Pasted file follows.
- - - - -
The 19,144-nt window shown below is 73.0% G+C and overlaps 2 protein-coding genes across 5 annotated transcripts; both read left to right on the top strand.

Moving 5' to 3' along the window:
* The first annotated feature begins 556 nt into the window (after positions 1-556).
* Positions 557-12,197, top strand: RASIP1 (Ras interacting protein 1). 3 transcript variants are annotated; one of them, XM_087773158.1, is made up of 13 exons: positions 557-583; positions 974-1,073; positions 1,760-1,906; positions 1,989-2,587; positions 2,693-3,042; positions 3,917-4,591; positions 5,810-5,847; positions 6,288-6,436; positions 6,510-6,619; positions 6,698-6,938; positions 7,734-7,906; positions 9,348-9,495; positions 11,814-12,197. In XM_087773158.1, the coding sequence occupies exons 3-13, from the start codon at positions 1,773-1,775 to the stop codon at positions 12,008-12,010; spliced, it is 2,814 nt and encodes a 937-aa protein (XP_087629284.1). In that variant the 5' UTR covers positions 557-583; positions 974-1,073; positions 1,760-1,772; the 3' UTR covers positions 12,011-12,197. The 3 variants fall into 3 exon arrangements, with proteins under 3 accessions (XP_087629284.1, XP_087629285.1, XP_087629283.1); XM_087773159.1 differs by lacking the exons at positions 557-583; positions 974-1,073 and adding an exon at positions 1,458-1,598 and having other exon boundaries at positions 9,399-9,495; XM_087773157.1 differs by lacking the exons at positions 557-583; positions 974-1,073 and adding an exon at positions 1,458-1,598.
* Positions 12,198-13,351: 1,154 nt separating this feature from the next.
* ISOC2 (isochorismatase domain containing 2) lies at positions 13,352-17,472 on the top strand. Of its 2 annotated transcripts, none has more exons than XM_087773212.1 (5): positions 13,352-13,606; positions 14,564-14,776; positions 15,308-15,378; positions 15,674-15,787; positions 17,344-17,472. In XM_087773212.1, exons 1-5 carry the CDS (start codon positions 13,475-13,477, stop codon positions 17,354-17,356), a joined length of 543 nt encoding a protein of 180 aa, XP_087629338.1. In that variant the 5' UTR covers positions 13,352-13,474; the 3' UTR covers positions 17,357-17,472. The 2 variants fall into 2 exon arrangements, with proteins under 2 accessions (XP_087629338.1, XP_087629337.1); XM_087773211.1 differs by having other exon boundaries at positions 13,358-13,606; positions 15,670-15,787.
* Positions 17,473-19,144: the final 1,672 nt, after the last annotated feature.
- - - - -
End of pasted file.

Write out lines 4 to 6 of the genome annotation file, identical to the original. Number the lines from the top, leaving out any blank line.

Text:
* Positions 557-12,197, top strand: RASIP1 (Ras interacting protein 1). 3 transcript variants are annotated; one of them, XM_087773158.1, is made up of 13 exons: positions 557-583; positions 974-1,073; positions 1,760-1,906; positions 1,989-2,587; positions 2,693-3,042; positions 3,917-4,591; positions 5,810-5,847; positions 6,288-6,436; positions 6,510-6,619; positions 6,698-6,938; positions 7,734-7,906; positions 9,348-9,495; positions 11,814-12,197. In XM_087773158.1, the coding sequence occupies exons 3-13, from the start codon at positions 1,773-1,775 to the stop codon at positions 12,008-12,010; spliced, it is 2,814 nt and encodes a 937-aa protein (XP_087629284.1). In that variant the 5' UTR covers positions 557-583; positions 974-1,073; positions 1,760-1,772; the 3' UTR covers positions 12,011-12,197. The 3 variants fall into 3 exon arrangements, with proteins under 3 accessions (XP_087629284.1, XP_087629285.1, XP_087629283.1); XM_087773159.1 differs by lacking the exons at positions 557-583; positions 974-1,073 and adding an exon at positions 1,458-1,598 and having other exon boundaries at positions 9,399-9,495; XM_087773157.1 differs by lacking the exons at positions 557-583; positions 974-1,073 and adding an exon at positions 1,458-1,598.
* Positions 12,198-13,351: 1,154 nt separating this feature from the next.
* ISOC2 (isochorismatase domain containing 2) lies at positions 13,352-17,472 on the top strand. Of its 2 annotated transcripts, none has more exons than XM_087773212.1 (5): positions 13,352-13,606; positions 14,564-14,776; positions 15,308-15,378; positions 15,674-15,787; positions 17,344-17,472. In XM_087773212.1, exons 1-5 carry the CDS (start codon positions 13,475-13,477, stop codon positions 17,354-17,356), a joined length of 543 nt encoding a protein of 180 aa, XP_087629338.1. In that variant the 5' UTR covers positions 13,352-13,474; the 3' UTR covers positions 17,357-17,472. The 2 variants fall into 2 exon arrangements, with proteins under 2 accessions (XP_087629338.1, XP_087629337.1); XM_087773211.1 differs by having other exon boundaries at positions 13,358-13,606; positions 15,670-15,787.